One of the things Kathy and I are learning is the importance of portion control. In the past, if our son Hunter had the time to share a meal with us, you could take it to the bank there wouldn't be any leftovers. This is designed for two people and no leftovers.

Black rice

  • 1/2 cup black rice, cover with water 2x the height of the rice.
  • 2 heaping TBSP green onion tops cut up finely, (TIP: when you buy green onions go from the top towards the white part, the top goes first)
  • 1 stalk celery, cut up finely
  • 5 baby carrots cut up finely
  • 2 pinches of sea salt

Boil the water, add the rice. When the rice is about 1/2 done add the green onions. Then add the celery, wait to add the carrots until most of the water is gone. I like carrot to still have a bit of crisp as opposed to mush.


  • 2 2"x1" halibut steak or filet, pick out as many bones as possible

Lemon butter basil sauce

  • 1/2 cup powdered cheese
  • 1 TBLS powdered milk
  • 1 TBLS dry basil
  • 2 pinches sea salt
  • have chicken broth handy
Stir and mix dry ingredients. On the lowest heat possible, start adding the chicken stock slowly. Keep stirring until you have a smooth sauce just a little thinner than you will want the final product to be.
  • 1/2" pat of butter
  • 1 TBLS olive oil
  • Lemon juice to taste

Add remaining ingredients after stirring for a minute, taste the sauce and make any adjustments. Place the halibut in the sauce. Place the halibut in the sauce. From time to time spoon sauce over the top. Different people like their fish at different degrees of doneness. On low heat I cook halibut steaks 5 minutes on each side; halibut filets 3.5 minutes on each side. The goal is to reach the point where the center begins to flake and then call it done, you can check with a fork. Serve immediatlely.

Gluten free "Indulgent Trailmix" fruitcake cookies

We bought a bag of Wal-Mart "Indulgent Trailmix" and oh my, is it indulgent. We could have metabolized it 35 years ago, but no way. So what to do with it.

When I can, I sometimes bring little goodies to church. This being Seattle is prime time for drinking coffee and talking about the Seahawks before the service starts. This recipe make 4.5 baking pans worth of cookies. I save my Costco rotisserie chicken plastic containers and use these to store and transport the cookies. That way I can leave the container. NOTE: cookies must be completely cooled before packaging.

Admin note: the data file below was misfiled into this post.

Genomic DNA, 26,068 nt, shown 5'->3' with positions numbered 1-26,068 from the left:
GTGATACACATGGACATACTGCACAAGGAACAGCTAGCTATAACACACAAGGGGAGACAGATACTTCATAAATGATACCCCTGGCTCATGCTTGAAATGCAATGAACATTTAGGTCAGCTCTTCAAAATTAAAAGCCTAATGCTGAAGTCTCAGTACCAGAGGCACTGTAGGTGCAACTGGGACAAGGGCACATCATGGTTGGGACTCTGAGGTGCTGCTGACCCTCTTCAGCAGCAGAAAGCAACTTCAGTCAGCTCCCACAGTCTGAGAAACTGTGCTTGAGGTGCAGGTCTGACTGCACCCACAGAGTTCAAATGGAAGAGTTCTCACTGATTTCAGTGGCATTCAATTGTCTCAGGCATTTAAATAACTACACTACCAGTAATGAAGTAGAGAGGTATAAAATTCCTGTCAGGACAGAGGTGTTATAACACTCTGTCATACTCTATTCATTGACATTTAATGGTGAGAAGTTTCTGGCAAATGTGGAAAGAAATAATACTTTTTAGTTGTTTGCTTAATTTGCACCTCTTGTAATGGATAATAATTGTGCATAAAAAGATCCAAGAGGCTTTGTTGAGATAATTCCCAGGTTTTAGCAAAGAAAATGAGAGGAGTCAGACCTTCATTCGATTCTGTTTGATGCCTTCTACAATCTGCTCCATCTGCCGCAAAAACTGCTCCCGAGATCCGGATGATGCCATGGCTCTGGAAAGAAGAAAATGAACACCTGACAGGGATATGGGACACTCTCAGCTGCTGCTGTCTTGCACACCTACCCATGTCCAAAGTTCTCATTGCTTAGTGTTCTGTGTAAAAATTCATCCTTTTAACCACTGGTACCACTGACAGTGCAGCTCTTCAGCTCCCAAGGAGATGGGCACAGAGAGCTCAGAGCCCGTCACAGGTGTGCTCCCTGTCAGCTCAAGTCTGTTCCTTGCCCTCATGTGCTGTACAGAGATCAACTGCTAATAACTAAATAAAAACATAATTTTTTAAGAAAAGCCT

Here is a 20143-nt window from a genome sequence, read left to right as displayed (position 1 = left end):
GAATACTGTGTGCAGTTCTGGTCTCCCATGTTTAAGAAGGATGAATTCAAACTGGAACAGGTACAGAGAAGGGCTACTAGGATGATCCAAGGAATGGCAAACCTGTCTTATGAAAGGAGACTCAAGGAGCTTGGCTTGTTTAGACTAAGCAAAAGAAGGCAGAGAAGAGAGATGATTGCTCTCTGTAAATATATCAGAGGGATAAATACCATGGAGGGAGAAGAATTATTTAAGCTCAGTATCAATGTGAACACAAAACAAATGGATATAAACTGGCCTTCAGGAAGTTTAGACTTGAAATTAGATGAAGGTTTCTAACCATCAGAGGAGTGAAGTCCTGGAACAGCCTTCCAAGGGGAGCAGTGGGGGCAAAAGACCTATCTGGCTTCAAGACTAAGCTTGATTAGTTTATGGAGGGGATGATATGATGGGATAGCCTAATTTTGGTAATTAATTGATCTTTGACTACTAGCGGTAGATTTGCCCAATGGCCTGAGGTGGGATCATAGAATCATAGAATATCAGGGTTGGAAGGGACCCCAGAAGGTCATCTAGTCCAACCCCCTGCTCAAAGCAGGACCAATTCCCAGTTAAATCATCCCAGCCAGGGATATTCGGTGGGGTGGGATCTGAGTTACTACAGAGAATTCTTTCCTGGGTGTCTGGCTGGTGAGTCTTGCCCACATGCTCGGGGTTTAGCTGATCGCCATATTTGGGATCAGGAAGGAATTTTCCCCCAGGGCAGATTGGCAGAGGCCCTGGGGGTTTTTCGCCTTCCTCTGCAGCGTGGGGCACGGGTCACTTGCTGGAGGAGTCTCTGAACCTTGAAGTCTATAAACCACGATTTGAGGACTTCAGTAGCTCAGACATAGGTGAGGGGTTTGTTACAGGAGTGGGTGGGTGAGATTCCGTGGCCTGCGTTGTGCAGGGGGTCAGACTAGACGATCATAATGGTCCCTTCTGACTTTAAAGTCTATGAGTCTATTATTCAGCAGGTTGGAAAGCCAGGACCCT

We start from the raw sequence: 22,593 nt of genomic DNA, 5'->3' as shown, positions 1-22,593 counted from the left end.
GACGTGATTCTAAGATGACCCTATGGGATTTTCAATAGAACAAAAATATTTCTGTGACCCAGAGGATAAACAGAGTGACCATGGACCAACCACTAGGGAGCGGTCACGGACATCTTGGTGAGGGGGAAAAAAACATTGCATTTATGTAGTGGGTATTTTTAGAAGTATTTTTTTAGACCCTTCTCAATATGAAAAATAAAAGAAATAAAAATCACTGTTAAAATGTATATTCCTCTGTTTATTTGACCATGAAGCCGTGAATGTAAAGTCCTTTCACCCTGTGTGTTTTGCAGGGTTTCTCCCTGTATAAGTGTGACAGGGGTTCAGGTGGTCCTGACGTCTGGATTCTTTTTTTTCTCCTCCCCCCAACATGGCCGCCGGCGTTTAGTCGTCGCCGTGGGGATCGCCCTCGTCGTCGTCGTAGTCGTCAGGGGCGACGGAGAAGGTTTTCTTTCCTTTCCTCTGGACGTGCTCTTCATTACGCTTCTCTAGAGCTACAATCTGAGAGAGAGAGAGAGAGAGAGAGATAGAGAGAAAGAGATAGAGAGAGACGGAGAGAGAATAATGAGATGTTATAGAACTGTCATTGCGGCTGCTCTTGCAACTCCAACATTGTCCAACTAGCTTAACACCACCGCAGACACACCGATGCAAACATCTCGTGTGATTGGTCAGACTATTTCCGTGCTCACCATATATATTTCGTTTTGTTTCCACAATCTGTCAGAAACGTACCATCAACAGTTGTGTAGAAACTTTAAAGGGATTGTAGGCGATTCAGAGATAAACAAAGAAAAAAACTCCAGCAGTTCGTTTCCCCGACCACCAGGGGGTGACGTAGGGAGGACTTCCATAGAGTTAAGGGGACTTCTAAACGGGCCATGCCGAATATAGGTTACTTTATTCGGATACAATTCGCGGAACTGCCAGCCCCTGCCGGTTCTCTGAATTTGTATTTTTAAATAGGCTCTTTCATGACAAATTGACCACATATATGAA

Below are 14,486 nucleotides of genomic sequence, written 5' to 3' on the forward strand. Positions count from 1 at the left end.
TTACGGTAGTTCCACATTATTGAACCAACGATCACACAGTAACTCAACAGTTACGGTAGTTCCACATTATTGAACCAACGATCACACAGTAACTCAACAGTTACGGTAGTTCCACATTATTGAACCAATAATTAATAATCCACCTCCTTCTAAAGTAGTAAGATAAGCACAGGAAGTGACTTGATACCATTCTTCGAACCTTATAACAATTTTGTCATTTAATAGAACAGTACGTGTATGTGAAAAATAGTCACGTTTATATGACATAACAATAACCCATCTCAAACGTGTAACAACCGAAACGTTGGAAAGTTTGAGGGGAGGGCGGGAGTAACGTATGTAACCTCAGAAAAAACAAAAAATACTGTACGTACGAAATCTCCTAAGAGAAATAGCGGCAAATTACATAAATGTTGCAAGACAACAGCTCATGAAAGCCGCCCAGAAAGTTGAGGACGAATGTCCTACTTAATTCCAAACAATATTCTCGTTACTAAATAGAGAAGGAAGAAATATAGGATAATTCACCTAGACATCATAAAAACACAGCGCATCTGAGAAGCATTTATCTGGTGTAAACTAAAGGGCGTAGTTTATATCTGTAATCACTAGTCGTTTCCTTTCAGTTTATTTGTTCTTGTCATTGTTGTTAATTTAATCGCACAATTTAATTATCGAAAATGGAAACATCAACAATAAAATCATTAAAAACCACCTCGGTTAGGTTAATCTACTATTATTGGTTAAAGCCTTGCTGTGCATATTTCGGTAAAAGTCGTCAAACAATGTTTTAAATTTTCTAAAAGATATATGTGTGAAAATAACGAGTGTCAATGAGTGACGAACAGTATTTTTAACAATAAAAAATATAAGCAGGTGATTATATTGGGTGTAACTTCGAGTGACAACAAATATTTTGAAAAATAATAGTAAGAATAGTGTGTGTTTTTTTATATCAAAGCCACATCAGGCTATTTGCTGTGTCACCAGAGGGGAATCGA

• 1      cup of flax flour
  • 1.25 cup Winpro bulk aisle powdered cheese (like the stuff you use for Mac Cheese)
  • 1      cup gluten free pancake and waffle mix
  • 1      cup Wal-Mart "Great Value Indulgent tailmix", if you can't find the mix, it is various dried fruits including Craisins, various chips, (chocolate, vanilla, butterscotch), and almonds, chopped fine or "lightly blendered"
  • 1/2   cup powdered milk
  • 1/2   cup dried Montmorency cherries
  • 1/4   cup dried blueberries
  • 1/4   cup dried mangos, (I rinse them to remove the excess sugar)
  • 4      pinches sea salt, (you may want more, we use a salt restricted lifestyle)
  • OPTIONAL: couple spins of the pepper grinder, I like it as a foil against the sweet stuff
Stir the dry goods until mixed

  • 3 Eggs
  • 1/2 cup corn or vegetable oil, (oil is primarily for stickiness, if you have really good non-stick baking pans you can reduce to a tablespoon)
  • 1/2 cup Greek yogurt
  • Add egg white until just a bit thicker than pancakes NOTE: you can always add more egg while, but you can't take it away, so be patient and run a test batch

If you stop and think about it, you have a lot invested in that batter, so stop and do a test run. If you are going off to do other things like read email be sure to use time bake, (I have created a lot of carbon from food products in my life time).

Oven to 310, (my oven burns the bottoms at 350), 1 heaping TBLS portion in the center of the baking pan you are going to use, (I put a slightly smaller pan on the lower rack of the oven, larger on top). Spoon test. When it is cooked, do a taste test, this is your opportunity to make any adjustments to the batter.

I time bake between 12 and 15 minutes and then let them coast, perfect if you are going out shopping. They will be waiting on you when you get back.

Bread pudding option:

If you have a fairly widemouth small jar you can try a bread pudding. My favorite for this is the larger pesto jars.  This is best done after you have made a batch of cookies or two, so you see the final size. Make the cookies small enough to fit in the jar, but try to have them fill up the jar, it is OK to smoosh them a bit. Next, fill with liquid to take the air out, this is why it is crucial to have as much cookie in the jar as possible. I generally use Orange Juice Concentrate and sometime augment with a TBLS of either dark rum or triple sec.

Spoon out the bread pudding ingredients, place in a non-stick skillet, if you have a large one, use it since you do not want to stir for the first few minutes. Cook at a medium heat till all or most of the liquid boils off. Serve with Creme Fraiche.

NOTE: given my druthers to serve small portions, (though enough of them my guests do not leave hungry), I would serve a small plate with a tablespoon sized portion along with Russian style buckwheat pancakes, (which helps use up the Creme Fraiche).  Finally, I would hit each plate with  a table spoon size of Mostarda cherries. Here is a recipe, but I use lemon to taste for the tartness instead of balsamic vinegar, (careful it is easy to over lemonize), 1/4 cup of dark cane sugar instead of 1/3 regular sugar, and Dried Montmorency cherries instead of Bing.